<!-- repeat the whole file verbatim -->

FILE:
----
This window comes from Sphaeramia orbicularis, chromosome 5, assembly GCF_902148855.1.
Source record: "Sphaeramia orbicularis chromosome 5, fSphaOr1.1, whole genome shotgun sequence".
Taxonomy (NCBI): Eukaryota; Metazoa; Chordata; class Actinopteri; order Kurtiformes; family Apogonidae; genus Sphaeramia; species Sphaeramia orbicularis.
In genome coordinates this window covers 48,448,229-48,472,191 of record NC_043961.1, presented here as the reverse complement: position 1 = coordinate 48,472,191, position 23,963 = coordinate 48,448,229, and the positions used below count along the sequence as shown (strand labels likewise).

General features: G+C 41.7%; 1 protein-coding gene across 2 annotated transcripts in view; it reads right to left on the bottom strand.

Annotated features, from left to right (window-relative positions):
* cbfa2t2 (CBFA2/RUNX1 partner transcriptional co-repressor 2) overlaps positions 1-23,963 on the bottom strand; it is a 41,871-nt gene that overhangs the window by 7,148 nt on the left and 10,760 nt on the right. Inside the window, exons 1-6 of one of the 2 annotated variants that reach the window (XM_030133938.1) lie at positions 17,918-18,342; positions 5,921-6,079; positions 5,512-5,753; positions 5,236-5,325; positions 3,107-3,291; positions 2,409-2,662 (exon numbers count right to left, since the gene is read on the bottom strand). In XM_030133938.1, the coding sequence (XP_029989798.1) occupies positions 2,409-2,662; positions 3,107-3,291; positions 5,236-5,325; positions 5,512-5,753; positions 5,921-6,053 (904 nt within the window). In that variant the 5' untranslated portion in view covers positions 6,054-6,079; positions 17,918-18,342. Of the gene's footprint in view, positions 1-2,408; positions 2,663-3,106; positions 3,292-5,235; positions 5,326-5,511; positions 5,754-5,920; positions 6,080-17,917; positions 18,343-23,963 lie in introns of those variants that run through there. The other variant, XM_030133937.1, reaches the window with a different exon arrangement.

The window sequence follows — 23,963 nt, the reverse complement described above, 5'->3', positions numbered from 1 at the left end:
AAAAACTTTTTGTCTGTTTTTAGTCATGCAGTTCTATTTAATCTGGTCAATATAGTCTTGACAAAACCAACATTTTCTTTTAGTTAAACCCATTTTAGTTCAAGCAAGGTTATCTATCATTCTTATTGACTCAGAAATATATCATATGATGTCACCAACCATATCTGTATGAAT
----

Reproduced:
This window comes from Sphaeramia orbicularis, chromosome 5, assembly GCF_902148855.1.
Source record: "Sphaeramia orbicularis chromosome 5, fSphaOr1.1, whole genome shotgun sequence".
Taxonomy (NCBI): Eukaryota; Metazoa; Chordata; class Actinopteri; order Kurtiformes; family Apogonidae; genus Sphaeramia; species Sphaeramia orbicularis.
In genome coordinates this window covers 48,448,229-48,472,191 of record NC_043961.1, presented here as the reverse complement: position 1 = coordinate 48,472,191, position 23,963 = coordinate 48,448,229, and the positions used below count along the sequence as shown (strand labels likewise).

General features: G+C 41.7%; 1 protein-coding gene across 2 annotated transcripts in view; it reads right to left on the bottom strand.

Annotated features, from left to right (window-relative positions):
* cbfa2t2 (CBFA2/RUNX1 partner transcriptional co-repressor 2) overlaps positions 1-23,963 on the bottom strand; it is a 41,871-nt gene that overhangs the window by 7,148 nt on the left and 10,760 nt on the right. Inside the window, exons 1-6 of one of the 2 annotated variants that reach the window (XM_030133938.1) lie at positions 17,918-18,342; positions 5,921-6,079; positions 5,512-5,753; positions 5,236-5,325; positions 3,107-3,291; positions 2,409-2,662 (exon numbers count right to left, since the gene is read on the bottom strand). In XM_030133938.1, the coding sequence (XP_029989798.1) occupies positions 2,409-2,662; positions 3,107-3,291; positions 5,236-5,325; positions 5,512-5,753; positions 5,921-6,053 (904 nt within the window). In that variant the 5' untranslated portion in view covers positions 6,054-6,079; positions 17,918-18,342. Of the gene's footprint in view, positions 1-2,408; positions 2,663-3,106; positions 3,292-5,235; positions 5,326-5,511; positions 5,754-5,920; positions 6,080-17,917; positions 18,343-23,963 lie in introns of those variants that run through there. The other variant, XM_030133937.1, reaches the window with a different exon arrangement.

The window sequence follows — 23,963 nt, the reverse complement described above, 5'->3', positions numbered from 1 at the left end:
AAAAACTTTTTGTCTGTTTTTAGTCATGCAGTTCTATTTAATCTGGTCAATATAGTCTTGACAAAACCAACATTTTCTTTTAGTTAAACCCATTTTAGTTCAAGCAAGGTTATCTATCATTCTTATTGACTCAGAAATATATCATATGATGTCACCAACCATATCTGTATGAAT